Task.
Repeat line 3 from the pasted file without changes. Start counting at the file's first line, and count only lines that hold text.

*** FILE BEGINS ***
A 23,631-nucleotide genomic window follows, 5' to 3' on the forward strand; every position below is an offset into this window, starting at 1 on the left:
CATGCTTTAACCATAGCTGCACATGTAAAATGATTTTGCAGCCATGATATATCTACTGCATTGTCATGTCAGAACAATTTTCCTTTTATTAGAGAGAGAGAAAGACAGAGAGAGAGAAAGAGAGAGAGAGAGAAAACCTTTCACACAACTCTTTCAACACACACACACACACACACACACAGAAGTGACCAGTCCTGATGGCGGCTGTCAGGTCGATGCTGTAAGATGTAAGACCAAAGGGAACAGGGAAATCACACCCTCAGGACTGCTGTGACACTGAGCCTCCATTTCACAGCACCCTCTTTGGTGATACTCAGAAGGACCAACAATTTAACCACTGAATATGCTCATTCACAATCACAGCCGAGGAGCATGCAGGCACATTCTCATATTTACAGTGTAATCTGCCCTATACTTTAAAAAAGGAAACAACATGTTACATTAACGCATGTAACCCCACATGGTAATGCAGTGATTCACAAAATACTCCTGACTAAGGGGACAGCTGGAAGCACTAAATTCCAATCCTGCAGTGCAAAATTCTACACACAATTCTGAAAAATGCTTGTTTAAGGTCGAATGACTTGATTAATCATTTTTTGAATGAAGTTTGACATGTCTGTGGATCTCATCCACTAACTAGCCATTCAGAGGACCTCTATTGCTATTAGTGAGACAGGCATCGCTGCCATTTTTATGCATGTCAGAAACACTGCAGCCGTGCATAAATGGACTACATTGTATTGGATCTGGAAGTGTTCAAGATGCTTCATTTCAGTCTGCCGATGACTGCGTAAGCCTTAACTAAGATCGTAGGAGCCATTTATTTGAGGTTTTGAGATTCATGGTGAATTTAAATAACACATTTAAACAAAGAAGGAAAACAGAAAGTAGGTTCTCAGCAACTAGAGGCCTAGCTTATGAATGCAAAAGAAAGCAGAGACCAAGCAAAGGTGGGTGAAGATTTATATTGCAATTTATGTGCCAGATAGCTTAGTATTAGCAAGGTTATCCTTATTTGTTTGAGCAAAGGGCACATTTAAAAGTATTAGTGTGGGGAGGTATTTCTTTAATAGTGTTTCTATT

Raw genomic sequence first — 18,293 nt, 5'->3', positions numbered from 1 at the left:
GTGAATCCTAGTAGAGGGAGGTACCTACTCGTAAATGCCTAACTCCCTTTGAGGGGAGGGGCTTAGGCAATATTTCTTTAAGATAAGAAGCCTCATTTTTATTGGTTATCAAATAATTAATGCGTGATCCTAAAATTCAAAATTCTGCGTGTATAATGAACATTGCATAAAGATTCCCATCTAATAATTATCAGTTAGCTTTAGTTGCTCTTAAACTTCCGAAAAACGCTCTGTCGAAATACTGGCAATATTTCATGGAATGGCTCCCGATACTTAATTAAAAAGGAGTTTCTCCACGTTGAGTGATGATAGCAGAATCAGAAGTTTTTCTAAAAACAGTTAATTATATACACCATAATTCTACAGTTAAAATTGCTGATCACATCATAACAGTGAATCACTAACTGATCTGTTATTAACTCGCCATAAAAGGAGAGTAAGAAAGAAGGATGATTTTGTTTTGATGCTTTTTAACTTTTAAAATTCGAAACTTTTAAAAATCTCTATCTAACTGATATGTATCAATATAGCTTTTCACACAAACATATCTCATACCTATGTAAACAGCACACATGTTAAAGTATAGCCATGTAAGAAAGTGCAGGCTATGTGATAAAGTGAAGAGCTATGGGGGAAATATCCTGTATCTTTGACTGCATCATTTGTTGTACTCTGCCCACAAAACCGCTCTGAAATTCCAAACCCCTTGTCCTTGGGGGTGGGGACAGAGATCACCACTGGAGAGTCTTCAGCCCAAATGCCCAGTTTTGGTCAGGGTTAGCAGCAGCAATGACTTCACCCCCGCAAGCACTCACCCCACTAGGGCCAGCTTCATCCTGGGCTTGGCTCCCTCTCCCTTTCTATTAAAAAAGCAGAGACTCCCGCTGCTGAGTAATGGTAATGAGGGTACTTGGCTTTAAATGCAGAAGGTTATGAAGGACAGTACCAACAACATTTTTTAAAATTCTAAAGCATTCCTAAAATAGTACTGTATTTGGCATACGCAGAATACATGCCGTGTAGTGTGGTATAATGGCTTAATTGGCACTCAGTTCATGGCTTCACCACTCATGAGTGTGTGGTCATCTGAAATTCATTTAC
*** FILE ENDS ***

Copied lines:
Raw genomic sequence first — 18,293 nt, 5'->3', positions numbered from 1 at the left: